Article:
Jun 8, 2020

A distillery creates a welcoming experience for visitors, from the corporate brand right down to the bottle

By Katie Nale

Right off of I-95 in downtown Baltimore, the Sagamore Spirit Distillery can be seen from the waterfront, providing an homage to Maryland’s rye whiskey heritage. The interior and exterior lighting of the 22,000-sq ft building, as well as the 27,000-sq ft welcome and processing center next door, are used to promote the Sagamore brand to guests already on-site and travelers looking for their next stop. The distillery, located in Port Covington, offers tours where guests can learn about the state’s whiskey history, drink in the site’s 40-ft copper column still and taste three award-winning-tall spirits.

“Our goal, determined through discussions with Ayers Saint Gross (project architects), was to create a unique destination that evokes the warmth of whiskey. We also wanted to create a design that made the project site visible and inviting, attracting visitors from all over,” says Ryan Conover of The Lighting Practice (TLP), Philadelphia. As the project’s lead lighting designer, Conover worked with TLP colleagues Al Borden, John Conley and Erick Leininger on the distillery between 2015 and 2017, crafting interior lighting, as well as façade, site and water tower lighting.

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Outside of the building campus, platform-mounted linear LED uplights wash the site’s water tower tank, highlighting the distillery’s triple diamond logo and creating a beacon that can be seen from a distance. On the sides of the buildings, diamond reliefs integrated into the façades are highlighted by arm-mounted LED linear grazer uplights. In a more subtle expression of brand identity, exterior screen walls are accented with narrow-spot LED uplights, creating visual texture on the wooden slats and giving the location a sense of character. “Wood architectural elements reminiscent of whiskey barrels appeared throughout the project, so it was key to light these features,” recalls Conover. In-grade LED uplights also wash tree canopies and textured stone façades while LED toe-kick lighting integrated into stone stairs welcomes visitors arriving by boat, adding to the warm and relaxing atmosphere for those enjoying the outdoor seating area. In collaboration with Evoke Light Studio, decorative string lights and 3000K in-grade LED uplights were used outside the eatery to highlight wood-clad entries and summon visitors inside.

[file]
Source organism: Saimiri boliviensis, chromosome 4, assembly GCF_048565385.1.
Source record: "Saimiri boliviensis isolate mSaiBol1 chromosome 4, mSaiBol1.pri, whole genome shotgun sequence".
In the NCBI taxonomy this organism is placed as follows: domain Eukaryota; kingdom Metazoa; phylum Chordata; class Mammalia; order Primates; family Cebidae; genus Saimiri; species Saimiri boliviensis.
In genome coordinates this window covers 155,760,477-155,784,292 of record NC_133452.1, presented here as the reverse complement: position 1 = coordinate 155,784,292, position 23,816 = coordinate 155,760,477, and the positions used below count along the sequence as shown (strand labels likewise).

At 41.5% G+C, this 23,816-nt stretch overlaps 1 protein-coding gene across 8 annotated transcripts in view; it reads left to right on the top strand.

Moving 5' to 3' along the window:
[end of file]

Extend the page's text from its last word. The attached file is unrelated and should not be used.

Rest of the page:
With the exception of the site’s restaurant, the TLP team also illuminated the interior of the buildings, including front-of-house and retail spaces, as well as the visitor center, whiskey stills and tasting rooms. The design features 3000K LEDs tied to an architectural dimming system. The distillery, which includes a 6,000-gallon cooker and nine fermenters, showcases the 40-ft copper column still highlighted by explosion-proof LED adjustable accents, as it was critical to the client that this feature element be seen from the exterior.

Warm lighting was key indoors in keeping with the warm whiskey branding theme. Decorative fixtures are set to 2700K and warmer. “We typically used warmer color temperatures to evoke the hospitality feel of the project,” says Conover, who selected the temperatures to be used in conjunction with the material of the building. “There’s a lot of texture in this building, I think that’s the beauty of the space. The stone and the wood were the type of materials we wanted to highlight, and that carried through to the exterior.” The interior design also uses a minimal lighting approach helping to keep the focus on elements most important to the distillery’s production process. “We didn’t try to draw too much attention into the interior; we supported the concept and emphasized the materials. We highlighted the equipment, treating it like art.”

Lighting the equipment, however, was not without its challenges. A Hazardous Area classification requirement had to be met for a number of the distillery’s lighting fixtures. “We had to find fixtures that met these stringent requirements while giving us the right beam angles, color temperature and light output to highlight specialized equipment, specifically the main copper column still,” says Conover. The designer recalled the most rigorous areas on the project being the pot still and fermenter rooms as the National Fire Protection Association classifies certain locations as hazardous for electrical equipment, especially when gases or vapors may exist under normal conditions.

Outside of the equipment lighting, high-CRI luminaires were used in select areas to highlight graphics and whiskey products. “With this project, it was about branding,” says Conover. “Wherever we had the opportunity to showcase the bottles of whiskey or the Sagamore brand, that’s what we tried to highlight.” Track lighting and small LED accents were used to illuminate signage. “We were selective with decorative lighting. Most of the lighting is architectural in nature, but in areas like the tasting experience where people gather, we brought in the decorative lighting.”


Katie Nale

Katie Nale